Viewing Connection Details¶
This tutorial describes how to view detailed information about connections between variables in your model using the view_connections function. The intent of view_connections is to help spot things like bad or missing unit conversions, connections to inputs that are either unintended or missing, or variables that have the wrong value. In many cases, the view_tree function, described in Visualizing OpenMDAO Model Structure and Connections may provide a faster way to spot missing or unintended connections.
The view_connections function may be called on a Problem or a Group, and it will only work when called after Problem setup. For example:
from openmdao.api import Problem, Group, view_connections prob = Problem(root=Group()) # define my model... prob.setup() # we'll set show_browser=False here to prevent a webbrowser from # popping up during our doc testing. view_connections(prob.root, show_browser=False)
The options you can pass to view_connections are:
- outfile: The name of the html output file. This defaults to connections.html.
- show_browser: If True, pop up a webbrowser to view the file. Defaults to True.
- src_filter: The starting path used for the source filter. Defaults to ‘’, which will show all source variables.
- tgt_filter: The starting path used for the target filter. Defaults to ‘’, which will show all target variables.
The html file generated by view_connections is self-contained, so it can be passed around to other people, but it does require network access in order to load the d3 library.
The following shows what the viewer looks like for a pycycle turbofan model:
Source variables are shown in the left column, followed by a column containing their units. The center column contains the value of the target variable. If the variable is an array or any other object with a string representation of more than 20 characters, the column entry is a View button that will pop up a very simple viewer for that variable when you click on it. The following figure shows what the viewer looks like. To make the viewer go away, just click anywhere in the area outside of it.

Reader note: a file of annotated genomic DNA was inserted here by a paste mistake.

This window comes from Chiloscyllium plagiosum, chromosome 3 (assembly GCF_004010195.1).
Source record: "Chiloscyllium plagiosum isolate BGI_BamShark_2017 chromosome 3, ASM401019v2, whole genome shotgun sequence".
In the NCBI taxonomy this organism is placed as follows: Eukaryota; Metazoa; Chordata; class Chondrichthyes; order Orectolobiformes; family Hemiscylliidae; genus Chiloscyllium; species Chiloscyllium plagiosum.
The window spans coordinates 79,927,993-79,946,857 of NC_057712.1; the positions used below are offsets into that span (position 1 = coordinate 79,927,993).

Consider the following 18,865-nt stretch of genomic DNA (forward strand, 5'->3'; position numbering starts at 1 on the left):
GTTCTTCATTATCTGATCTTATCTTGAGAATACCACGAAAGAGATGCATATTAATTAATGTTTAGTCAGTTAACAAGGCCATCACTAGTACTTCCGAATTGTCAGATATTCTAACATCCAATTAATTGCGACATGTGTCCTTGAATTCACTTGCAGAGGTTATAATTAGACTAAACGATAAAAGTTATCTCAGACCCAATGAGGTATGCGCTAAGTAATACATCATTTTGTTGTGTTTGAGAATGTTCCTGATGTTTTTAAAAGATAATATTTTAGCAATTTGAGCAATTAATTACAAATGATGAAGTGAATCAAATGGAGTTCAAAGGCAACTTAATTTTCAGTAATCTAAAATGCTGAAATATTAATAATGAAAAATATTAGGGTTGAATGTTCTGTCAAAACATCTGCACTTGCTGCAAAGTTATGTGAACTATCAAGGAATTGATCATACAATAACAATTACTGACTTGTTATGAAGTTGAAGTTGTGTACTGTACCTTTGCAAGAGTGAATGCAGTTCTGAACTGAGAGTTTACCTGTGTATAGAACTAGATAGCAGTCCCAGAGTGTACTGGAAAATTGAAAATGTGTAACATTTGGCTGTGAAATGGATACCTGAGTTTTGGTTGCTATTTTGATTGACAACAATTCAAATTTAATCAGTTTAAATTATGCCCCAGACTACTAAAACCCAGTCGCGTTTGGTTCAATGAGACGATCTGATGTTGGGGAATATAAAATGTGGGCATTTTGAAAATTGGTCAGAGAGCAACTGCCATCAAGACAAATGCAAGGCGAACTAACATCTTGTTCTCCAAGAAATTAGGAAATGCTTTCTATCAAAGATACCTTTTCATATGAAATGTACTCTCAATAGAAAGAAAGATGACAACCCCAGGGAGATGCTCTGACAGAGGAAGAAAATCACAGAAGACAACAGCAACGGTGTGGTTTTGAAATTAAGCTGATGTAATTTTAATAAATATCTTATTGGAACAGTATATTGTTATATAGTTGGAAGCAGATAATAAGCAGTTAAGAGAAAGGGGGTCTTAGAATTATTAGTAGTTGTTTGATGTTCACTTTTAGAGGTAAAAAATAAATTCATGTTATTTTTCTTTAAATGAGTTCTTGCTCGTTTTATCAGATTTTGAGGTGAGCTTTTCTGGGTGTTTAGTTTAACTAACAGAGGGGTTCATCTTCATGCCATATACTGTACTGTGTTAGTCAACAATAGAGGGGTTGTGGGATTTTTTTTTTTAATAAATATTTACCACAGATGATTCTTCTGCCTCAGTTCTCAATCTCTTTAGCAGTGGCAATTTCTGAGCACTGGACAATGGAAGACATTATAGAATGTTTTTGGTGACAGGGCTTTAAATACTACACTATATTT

The entries in the value column are displayed in the units of the target variable, except when looking at unconnected source variables. The value column is followed by the target units and finally the name of the target variable. Units are highlighted in red when the source unit differs from the target unit.
Note the scrollbar on the right, which is necessary due to the large number of connections found in the turbofan model. Using the Filter by Source System and Filter by Target System fields at the top of the page, we can zero in on parts of the model and ignore the rest. For example, if we were interested only in what’s connected to the inputs of the turbofan.lp_spool.core.shaftH component, we could put that in the Filter by Target System field. We would then see the following:
There are two things to mention here. First, note that some of the target names are highlighted. Those are inputs that are connected to source variables found outside of the target system. In this particular case, where our target is a Component, not a Group, any inputs that are connected will be highlighted, because their sources will always be outside of that Component. If our target system were a Group, then some of the connections would be internal to that Group, and some would cross the Group boundary. Those crossing the Group boundary would be highlighted. The second thing to mention is that even unconnected variables are shown in the viewer, but their source or target will be displayed as NO CONNECTION. This can be useful when you want to show all dangling input variables on a specific Group or Component, for example:
Here we show all unconnected inputs found on the turbofan.lp_spool.core.turbH.in_flow Component by specifying the Component name in the Filter by Target System field and NO CONNECTION in the Filter by Source System field.